It also decried actions by the activists. "Instead of developing a winning partnership with us, NABJ has been targeted by various groups and individuals for ridicule and scorn," the board said in a statement. "Instead of working side-by-side with a powerful ally such as the nation's news media, we have been used as the scapegoat."
On Wednesday, Abu-Jamal supporters Noelle Hanrahan and Stephen Vittoria, who produced a 2012 film about Abu-Jamal, issued a statement reading, in part, "If you want to understand why the reactionary wing of America's one-party system is using Adegbile's association with journalist Mumia Abu-Jamal as a flashpoint in their attempt to block his nomination, take a long hard look at the trajectory of Abu-Jamal's life.
"This examination will reveal a mountain of substantiation regarding his life as a vibrant journalist as well as a black revolutionary targeted by the Philadelphia Police Department as well as the FBI's COINTELPRO program — a truth that has been conveniently disregarded by the right-wing echo chamber and the American media. But that's nothing new. The narrative embroidered by those hell-bent on perpetuating America's white supremacist power base has been one chock-full of lies and race-charged innuendo. . . ."
- John Featherman, Philadelphia Inquirer: He was unfairly rejected (March 6)
- Justice Department: Statement by Attorney General Eric Holder on the Senate Vote on Debo Adegbile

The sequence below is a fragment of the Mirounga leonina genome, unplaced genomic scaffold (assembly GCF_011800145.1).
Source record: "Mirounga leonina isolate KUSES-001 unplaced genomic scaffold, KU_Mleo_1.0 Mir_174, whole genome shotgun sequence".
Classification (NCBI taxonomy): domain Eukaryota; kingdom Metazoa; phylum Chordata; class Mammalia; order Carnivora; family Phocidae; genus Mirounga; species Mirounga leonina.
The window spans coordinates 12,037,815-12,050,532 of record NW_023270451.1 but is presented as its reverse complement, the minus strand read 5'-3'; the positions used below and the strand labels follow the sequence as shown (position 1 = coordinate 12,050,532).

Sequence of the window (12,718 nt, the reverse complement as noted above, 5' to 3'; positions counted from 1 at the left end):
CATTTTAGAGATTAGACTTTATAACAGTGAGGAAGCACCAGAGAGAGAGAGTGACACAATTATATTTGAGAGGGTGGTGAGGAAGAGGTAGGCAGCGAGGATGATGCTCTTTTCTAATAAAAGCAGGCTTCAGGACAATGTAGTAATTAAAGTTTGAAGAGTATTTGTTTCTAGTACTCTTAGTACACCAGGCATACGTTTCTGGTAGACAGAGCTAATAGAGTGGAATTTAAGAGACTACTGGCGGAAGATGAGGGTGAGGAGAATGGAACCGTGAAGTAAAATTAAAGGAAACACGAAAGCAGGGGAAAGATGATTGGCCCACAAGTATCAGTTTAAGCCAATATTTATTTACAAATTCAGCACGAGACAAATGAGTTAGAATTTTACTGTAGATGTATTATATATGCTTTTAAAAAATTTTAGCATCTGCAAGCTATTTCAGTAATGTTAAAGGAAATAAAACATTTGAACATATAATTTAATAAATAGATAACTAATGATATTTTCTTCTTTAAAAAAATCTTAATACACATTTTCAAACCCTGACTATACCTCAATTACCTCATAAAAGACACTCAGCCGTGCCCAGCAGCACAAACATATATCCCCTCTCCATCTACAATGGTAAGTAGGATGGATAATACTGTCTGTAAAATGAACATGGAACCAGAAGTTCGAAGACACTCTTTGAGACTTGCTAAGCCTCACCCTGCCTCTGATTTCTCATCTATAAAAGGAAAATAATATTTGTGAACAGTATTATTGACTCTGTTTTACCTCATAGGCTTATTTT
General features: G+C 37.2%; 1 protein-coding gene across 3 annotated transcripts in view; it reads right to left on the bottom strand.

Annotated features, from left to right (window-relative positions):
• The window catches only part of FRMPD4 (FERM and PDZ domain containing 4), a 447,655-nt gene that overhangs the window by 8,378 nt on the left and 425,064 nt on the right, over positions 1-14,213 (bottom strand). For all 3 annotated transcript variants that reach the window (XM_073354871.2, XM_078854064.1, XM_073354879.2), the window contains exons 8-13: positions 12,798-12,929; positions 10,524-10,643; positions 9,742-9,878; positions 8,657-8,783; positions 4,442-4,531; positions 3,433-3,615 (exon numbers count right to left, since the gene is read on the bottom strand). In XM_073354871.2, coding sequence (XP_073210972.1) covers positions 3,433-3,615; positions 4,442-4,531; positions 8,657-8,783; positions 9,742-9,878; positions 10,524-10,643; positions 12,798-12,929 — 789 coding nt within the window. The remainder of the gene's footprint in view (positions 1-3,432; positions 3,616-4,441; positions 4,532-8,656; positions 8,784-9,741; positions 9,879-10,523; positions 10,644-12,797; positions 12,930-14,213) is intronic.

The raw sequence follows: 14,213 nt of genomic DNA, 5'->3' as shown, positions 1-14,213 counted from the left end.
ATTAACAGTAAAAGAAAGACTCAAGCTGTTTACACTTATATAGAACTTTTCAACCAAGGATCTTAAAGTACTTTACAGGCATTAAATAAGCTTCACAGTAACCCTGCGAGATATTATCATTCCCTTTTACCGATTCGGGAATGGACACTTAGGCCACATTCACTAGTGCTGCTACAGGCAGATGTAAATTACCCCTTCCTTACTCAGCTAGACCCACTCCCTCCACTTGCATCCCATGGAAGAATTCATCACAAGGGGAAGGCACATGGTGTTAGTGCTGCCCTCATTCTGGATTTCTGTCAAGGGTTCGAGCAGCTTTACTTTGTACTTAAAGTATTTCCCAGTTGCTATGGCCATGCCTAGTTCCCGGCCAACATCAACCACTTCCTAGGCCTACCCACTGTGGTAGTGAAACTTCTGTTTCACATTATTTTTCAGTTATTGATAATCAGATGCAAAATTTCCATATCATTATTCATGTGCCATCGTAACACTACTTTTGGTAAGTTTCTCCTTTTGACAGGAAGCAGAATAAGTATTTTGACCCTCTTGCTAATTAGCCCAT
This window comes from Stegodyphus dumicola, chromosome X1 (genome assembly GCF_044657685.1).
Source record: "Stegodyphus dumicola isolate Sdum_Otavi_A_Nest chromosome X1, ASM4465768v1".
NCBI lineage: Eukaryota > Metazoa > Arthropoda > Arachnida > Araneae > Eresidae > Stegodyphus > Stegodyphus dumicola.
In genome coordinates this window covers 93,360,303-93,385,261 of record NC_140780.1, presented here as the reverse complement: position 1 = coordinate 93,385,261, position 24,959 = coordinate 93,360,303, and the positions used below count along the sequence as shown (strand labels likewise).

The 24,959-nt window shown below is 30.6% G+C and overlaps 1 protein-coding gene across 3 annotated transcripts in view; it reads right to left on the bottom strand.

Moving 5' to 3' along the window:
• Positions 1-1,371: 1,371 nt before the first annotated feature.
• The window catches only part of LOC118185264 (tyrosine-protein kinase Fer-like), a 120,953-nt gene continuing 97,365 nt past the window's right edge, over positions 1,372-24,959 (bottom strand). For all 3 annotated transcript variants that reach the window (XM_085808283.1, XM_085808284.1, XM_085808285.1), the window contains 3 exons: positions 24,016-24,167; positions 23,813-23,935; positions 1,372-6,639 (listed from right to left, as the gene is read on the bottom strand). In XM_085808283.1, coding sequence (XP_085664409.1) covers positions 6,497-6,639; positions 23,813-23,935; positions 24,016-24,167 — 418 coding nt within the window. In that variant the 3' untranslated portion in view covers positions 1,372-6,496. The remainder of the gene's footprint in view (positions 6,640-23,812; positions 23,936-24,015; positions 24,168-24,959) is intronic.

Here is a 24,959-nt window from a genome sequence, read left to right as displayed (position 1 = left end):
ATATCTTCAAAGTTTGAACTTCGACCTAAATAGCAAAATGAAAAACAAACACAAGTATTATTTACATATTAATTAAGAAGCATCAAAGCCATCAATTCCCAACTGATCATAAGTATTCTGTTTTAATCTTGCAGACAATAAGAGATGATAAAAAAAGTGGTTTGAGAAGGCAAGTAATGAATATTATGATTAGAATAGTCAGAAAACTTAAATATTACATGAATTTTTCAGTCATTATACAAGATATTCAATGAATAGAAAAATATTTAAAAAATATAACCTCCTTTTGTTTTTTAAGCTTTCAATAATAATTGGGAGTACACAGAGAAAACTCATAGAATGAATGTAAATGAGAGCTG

- Wesley Lowery, Washington Post: How Mumia Abu-Jamal doomed Debo Adegbile in the Senate
- Michael McGough, Los Angeles Times: In rejecting Debo Adegbile, two Senate Democrats take the easy way out
- White House: Statement from the President on the Senate’s Failure to Confirm Debo Adegbile
Project X (a working title), "a user's guide to the news produced by the beat reporters and subject area experts who know it best," is seeking a political writer.
Such job openings are not usually so prominently displayed here, but Project X is headed by Ezra Klein, former stalwart of the Washington Post's Wonkblog who just departed to start his own digital venture in explanatory journalism.
Under the headline, "Journo-diversity advocate turns attention to Ezra Klein project," Erik Wemple, the Post's online media blogger, noted Wednesday that this columnist asked Klein last week about the racial diversity of his new hires.